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11 ways to promote your company's events with minimal investment

11 ways to promote your company's events with minimal investment

Posted: Wed 23rd Jan 2019

Events offer entrepreneurs a great way to promote their business. Potential customers and clients get a chance to understand your brand and build a relationship. Ensuring you use as many methods as possible to promote them is crucial if your events are going to be a success.

From creating visuals to using social media effectively, we look at 11 free and cheap techniques you can use to make sure your next event is packed.

1. Be clear about the value delegates get

Make sure any event promotion clearly sets out what attendees will get out of going to the event. Be succinct and pick points that are relevant to the audience you're targeting.

This value proposition often appears as a bullet point list. Your event could offer a chance to network with people in a specific industry, a practical talk by a well-known expert and include dinner and drinks.

2. Tap into other people's networks

There will be lots of organisations that serve your customers, such as suppliers, trade bodies and community organisations. These people may be willing to promote your events to their audience.

Look into their network and try and figure out where there's a fit and what value you may be able to offer in return. These organisations may be interested in free tickets to attend the event or to give away, or perhaps you could even give them a sample of your products.

3. Personal email invites

It's easy to discard Facebook and email newsletter invites. Your customers are overwhelmed with people getting in touch to sell them stuff. Writing an email to invite people personally can make a big impact.

Clearly, this takes time but there are some shortcuts. The event details and benefits will be the same no matter who you're writing to. This means you can normally get away with a single paragraph of personalisation.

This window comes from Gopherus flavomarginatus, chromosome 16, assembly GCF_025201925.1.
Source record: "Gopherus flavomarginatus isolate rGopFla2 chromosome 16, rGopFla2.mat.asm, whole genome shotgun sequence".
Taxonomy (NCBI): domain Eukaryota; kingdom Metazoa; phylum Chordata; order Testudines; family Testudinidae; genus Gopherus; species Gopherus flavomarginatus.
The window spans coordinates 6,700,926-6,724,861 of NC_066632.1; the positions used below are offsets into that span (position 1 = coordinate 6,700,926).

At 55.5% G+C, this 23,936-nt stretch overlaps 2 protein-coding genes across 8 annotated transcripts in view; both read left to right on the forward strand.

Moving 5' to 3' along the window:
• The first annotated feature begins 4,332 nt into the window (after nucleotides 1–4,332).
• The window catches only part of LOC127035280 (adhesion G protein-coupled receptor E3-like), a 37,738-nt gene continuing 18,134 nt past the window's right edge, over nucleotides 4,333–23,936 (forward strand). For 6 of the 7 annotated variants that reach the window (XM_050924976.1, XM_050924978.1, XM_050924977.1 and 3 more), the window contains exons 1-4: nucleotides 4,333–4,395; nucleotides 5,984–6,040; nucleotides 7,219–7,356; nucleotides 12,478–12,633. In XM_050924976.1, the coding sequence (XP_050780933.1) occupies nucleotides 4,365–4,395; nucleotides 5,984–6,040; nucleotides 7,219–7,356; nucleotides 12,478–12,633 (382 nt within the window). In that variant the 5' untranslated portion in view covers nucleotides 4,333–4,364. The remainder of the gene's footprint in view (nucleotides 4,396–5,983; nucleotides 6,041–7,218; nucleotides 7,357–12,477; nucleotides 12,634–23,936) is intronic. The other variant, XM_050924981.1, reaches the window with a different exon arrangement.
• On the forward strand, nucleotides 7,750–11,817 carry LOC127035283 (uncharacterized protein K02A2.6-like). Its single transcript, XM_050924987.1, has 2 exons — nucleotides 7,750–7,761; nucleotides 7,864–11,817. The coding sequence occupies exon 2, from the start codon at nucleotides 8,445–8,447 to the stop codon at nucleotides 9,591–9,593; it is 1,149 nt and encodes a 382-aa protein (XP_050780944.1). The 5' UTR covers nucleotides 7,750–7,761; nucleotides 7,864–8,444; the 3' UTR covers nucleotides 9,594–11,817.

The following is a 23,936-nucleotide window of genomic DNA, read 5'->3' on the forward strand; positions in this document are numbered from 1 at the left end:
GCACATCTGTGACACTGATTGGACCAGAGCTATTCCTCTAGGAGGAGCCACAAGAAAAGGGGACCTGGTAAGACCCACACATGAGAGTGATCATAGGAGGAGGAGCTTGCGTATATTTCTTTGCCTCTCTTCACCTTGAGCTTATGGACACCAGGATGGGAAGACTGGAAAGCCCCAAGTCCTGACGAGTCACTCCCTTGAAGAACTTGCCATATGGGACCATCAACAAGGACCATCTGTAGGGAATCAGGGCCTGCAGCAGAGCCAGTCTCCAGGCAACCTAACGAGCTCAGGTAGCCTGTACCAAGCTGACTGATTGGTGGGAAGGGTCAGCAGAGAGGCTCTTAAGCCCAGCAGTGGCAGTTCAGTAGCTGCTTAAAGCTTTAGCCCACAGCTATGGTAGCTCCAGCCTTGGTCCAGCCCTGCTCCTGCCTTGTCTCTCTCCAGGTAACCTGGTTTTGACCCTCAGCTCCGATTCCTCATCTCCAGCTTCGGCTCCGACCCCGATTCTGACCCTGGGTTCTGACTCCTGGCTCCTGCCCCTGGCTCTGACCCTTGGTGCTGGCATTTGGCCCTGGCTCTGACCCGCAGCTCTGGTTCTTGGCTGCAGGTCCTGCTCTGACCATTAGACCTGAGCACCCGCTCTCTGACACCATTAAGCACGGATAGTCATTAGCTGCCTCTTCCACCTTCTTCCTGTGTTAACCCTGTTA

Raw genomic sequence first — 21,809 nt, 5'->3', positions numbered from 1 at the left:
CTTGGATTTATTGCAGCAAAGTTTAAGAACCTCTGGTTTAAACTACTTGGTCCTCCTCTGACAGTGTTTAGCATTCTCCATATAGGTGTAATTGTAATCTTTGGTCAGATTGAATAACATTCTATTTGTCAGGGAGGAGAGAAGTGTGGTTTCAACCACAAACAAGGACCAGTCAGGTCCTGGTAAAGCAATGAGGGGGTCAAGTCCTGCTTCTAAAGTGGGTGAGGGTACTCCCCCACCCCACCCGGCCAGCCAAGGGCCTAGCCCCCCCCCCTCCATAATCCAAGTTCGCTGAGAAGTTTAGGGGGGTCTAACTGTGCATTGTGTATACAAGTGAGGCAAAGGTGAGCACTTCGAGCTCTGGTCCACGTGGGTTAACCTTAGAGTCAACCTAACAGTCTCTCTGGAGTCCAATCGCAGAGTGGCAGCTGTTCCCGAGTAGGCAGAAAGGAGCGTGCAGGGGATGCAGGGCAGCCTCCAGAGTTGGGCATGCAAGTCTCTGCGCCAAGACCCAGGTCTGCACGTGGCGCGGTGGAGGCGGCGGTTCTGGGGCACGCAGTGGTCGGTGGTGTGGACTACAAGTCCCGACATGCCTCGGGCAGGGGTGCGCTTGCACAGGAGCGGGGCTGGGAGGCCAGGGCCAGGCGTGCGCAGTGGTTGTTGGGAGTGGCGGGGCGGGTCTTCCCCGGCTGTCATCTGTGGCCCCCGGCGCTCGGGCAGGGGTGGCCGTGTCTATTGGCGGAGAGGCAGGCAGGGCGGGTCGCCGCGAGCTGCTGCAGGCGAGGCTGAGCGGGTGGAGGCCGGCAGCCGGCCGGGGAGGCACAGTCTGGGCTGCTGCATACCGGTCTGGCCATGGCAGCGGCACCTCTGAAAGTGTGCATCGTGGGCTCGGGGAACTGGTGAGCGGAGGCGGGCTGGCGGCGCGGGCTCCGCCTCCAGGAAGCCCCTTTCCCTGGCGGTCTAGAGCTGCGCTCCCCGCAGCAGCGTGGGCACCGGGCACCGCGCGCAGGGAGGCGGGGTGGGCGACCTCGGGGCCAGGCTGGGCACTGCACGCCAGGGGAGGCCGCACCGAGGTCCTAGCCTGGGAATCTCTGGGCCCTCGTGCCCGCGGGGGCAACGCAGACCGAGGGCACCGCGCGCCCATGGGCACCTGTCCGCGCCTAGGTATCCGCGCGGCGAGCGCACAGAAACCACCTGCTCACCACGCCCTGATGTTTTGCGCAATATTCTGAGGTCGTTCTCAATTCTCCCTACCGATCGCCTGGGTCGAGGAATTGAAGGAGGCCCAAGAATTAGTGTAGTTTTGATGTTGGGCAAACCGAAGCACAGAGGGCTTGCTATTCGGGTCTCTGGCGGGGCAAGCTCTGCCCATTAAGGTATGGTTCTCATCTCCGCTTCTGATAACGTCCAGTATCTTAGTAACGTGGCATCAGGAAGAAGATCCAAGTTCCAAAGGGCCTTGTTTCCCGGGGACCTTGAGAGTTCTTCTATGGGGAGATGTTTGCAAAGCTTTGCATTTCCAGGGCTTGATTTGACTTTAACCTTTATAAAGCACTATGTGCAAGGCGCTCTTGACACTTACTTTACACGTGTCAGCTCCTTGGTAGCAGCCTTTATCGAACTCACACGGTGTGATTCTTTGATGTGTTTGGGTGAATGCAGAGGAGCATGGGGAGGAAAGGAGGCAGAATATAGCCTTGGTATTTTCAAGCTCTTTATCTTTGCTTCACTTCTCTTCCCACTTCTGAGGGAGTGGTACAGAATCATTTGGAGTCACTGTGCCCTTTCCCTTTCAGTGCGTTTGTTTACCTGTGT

Gmail offers a canned email feature. This means you can save an email outline and load it whenever you go to compose a new message. In the advanced tab of your Gmail settings simply click to enable canned responses (make sure you save changes). Outlook has a similar feature to allow you to save useful paragraphs called Quick Parts.

Another approach is to use a mail merge. This allows you to set out the components of all the emails you're going to send.

Because there's lots of replication it makes it quicker to compile a number of emails at once. Yet Another Mail Merge plugs into Gmail and Office offers a solution through Excel.

4. Shout about it on social media

Use your personal and business social media accounts to promote your event. Make sure the messaging you use is relevant to the platform and reflects your brand. For example, LinkedIn tends to be more professional whereas there's more room to be creative on Instagram.

Think about how often you're going to promote the event. Customers may not buy a ticket the first time they see a post, so it needs to be consistent. And you can talk about speakers or additional benefits to mix up the messaging.

If you're new to running events ask everyone you know that's keen to support your business to share the social media post. It can be hard to get organic reach on Facebook, people sharing your post will help make sure it's seen.

More personal social networks like Instagram can be used to share behind the scenes snaps as you prepare for your event. This content is really engaging and helps convey your brand's personality.